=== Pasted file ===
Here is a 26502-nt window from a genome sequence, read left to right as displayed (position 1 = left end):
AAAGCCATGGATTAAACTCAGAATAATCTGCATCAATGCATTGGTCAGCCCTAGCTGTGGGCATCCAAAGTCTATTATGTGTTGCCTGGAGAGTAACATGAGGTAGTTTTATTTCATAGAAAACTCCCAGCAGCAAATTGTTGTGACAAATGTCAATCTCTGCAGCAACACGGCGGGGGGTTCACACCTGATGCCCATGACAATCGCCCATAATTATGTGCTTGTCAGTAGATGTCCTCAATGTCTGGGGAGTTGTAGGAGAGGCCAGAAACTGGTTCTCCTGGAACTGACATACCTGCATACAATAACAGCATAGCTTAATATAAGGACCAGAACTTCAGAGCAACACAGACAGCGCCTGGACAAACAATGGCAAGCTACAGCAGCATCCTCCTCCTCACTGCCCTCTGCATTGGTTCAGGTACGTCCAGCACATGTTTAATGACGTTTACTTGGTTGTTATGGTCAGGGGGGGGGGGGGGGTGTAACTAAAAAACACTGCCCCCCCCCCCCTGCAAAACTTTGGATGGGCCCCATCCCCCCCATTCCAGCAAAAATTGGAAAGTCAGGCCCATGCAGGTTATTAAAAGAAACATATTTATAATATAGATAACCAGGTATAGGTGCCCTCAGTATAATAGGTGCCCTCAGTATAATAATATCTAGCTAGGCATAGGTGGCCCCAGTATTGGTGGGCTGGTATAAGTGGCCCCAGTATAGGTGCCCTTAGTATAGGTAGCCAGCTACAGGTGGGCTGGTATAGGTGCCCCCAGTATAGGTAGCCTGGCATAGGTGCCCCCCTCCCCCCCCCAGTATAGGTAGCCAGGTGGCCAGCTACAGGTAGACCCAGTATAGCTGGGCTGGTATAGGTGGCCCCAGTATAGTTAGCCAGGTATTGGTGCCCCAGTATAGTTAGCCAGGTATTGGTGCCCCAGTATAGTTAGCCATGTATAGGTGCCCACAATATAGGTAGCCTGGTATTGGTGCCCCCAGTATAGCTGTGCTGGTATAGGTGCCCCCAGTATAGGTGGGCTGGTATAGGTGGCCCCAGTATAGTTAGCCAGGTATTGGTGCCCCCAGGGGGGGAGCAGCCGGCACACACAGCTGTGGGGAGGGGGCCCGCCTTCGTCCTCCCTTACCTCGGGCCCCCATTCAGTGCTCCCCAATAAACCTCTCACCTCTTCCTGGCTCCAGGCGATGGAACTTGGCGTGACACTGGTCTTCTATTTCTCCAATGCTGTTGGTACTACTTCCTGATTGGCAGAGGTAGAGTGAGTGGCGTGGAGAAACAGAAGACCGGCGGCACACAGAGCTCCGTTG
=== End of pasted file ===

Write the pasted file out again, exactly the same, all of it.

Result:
Here is a 26502-nt window from a genome sequence, read left to right as displayed (position 1 = left end):
AAAGCCATGGATTAAACTCAGAATAATCTGCATCAATGCATTGGTCAGCCCTAGCTGTGGGCATCCAAAGTCTATTATGTGTTGCCTGGAGAGTAACATGAGGTAGTTTTATTTCATAGAAAACTCCCAGCAGCAAATTGTTGTGACAAATGTCAATCTCTGCAGCAACACGGCGGGGGGTTCACACCTGATGCCCATGACAATCGCCCATAATTATGTGCTTGTCAGTAGATGTCCTCAATGTCTGGGGAGTTGTAGGAGAGGCCAGAAACTGGTTCTCCTGGAACTGACATACCTGCATACAATAACAGCATAGCTTAATATAAGGACCAGAACTTCAGAGCAACACAGACAGCGCCTGGACAAACAATGGCAAGCTACAGCAGCATCCTCCTCCTCACTGCCCTCTGCATTGGTTCAGGTACGTCCAGCACATGTTTAATGACGTTTACTTGGTTGTTATGGTCAGGGGGGGGGGGGGGGTGTAACTAAAAAACACTGCCCCCCCCCCCCTGCAAAACTTTGGATGGGCCCCATCCCCCCCATTCCAGCAAAAATTGGAAAGTCAGGCCCATGCAGGTTATTAAAAGAAACATATTTATAATATAGATAACCAGGTATAGGTGCCCTCAGTATAATAGGTGCCCTCAGTATAATAATATCTAGCTAGGCATAGGTGGCCCCAGTATTGGTGGGCTGGTATAAGTGGCCCCAGTATAGGTGCCCTTAGTATAGGTAGCCAGCTACAGGTGGGCTGGTATAGGTGCCCCCAGTATAGGTAGCCTGGCATAGGTGCCCCCCTCCCCCCCCCAGTATAGGTAGCCAGGTGGCCAGCTACAGGTAGACCCAGTATAGCTGGGCTGGTATAGGTGGCCCCAGTATAGTTAGCCAGGTATTGGTGCCCCAGTATAGTTAGCCAGGTATTGGTGCCCCAGTATAGTTAGCCATGTATAGGTGCCCACAATATAGGTAGCCTGGTATTGGTGCCCCCAGTATAGCTGTGCTGGTATAGGTGCCCCCAGTATAGGTGGGCTGGTATAGGTGGCCCCAGTATAGTTAGCCAGGTATTGGTGCCCCCAGGGGGGGAGCAGCCGGCACACACAGCTGTGGGGAGGGGGCCCGCCTTCGTCCTCCCTTACCTCGGGCCCCCATTCAGTGCTCCCCAATAAACCTCTCACCTCTTCCTGGCTCCAGGCGATGGAACTTGGCGTGACACTGGTCTTCTATTTCTCCAATGCTGTTGGTACTACTTCCTGATTGGCAGAGGTAGAGTGAGTGGCGTGGAGAAACAGAAGACCGGCGGCACACAGAGCTCCGTTG